From one Jane to another--Thank you!
The personal making and the facilitating of art making by others (teaching)
is what a brownie in the mouth on the way to the stomach is to a recipe on
an index card. Some folks like to talk recipes, but I prefer eating
brownies. One is pragmatically real while the other is t-h-e-o-r-y. Theory
is rhetoric. Doing is what counts. Theory fills books and fosters
conversation, doing gets visual art done.
From: Jane Altshuler [mailto:firstname.lastname@example.org]
Sent: Monday, May 20, 2002 6:03 PM
To: ArtsEdNet Talk
Subject: Re: Didaction
Remember it is mostly art historians who named all the art movements - the
artists just made art to reflect their times. There nothing for you
theorists or art historians to talk about if we artists didn't make art.
I've been an artist for most of my life and my eyes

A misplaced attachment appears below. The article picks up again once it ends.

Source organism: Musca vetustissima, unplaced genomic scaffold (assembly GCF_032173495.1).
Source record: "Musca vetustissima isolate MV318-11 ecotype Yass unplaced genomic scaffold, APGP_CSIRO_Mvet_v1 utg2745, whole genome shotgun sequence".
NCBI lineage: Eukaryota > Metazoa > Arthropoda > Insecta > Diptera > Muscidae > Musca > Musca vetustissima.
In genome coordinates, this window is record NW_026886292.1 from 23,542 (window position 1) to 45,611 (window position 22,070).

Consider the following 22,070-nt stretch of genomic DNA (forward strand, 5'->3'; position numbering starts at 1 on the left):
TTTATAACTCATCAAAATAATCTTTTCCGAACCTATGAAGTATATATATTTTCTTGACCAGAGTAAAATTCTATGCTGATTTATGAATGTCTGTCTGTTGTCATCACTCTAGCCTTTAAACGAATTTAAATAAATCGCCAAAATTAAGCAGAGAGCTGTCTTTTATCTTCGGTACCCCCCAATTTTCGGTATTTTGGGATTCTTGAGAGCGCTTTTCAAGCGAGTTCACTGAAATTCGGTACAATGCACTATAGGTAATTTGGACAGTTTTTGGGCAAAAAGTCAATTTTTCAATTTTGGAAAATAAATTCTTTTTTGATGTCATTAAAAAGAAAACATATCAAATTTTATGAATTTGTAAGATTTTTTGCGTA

just glaze over at these "ism" discussions. I don't have time to theorize
about making art - I'm too busy making it.
"PALSROK-LILLY, CARIN" wrote:
> ouch on the "isms" thing. I'm new to here, and am enjoying the
> I hate to say it, but I honestly believe that theory affects how we teach,
which in turn affects our students. We either try and stay in touch with
what is going on in with new theories, or I'm afraid we lose touch with more
than just the latest theory.
> Postmodernism, deconstructivism etc...They are big words, but these words
reflect a mindset of our culture(s). Our kids are postmodern. They're
living it. If we can't relate to them and where they're coming from I think
we're gonna have a hard time teaching them.
> So I'm not as eloquent as some who write here, but this is what I truly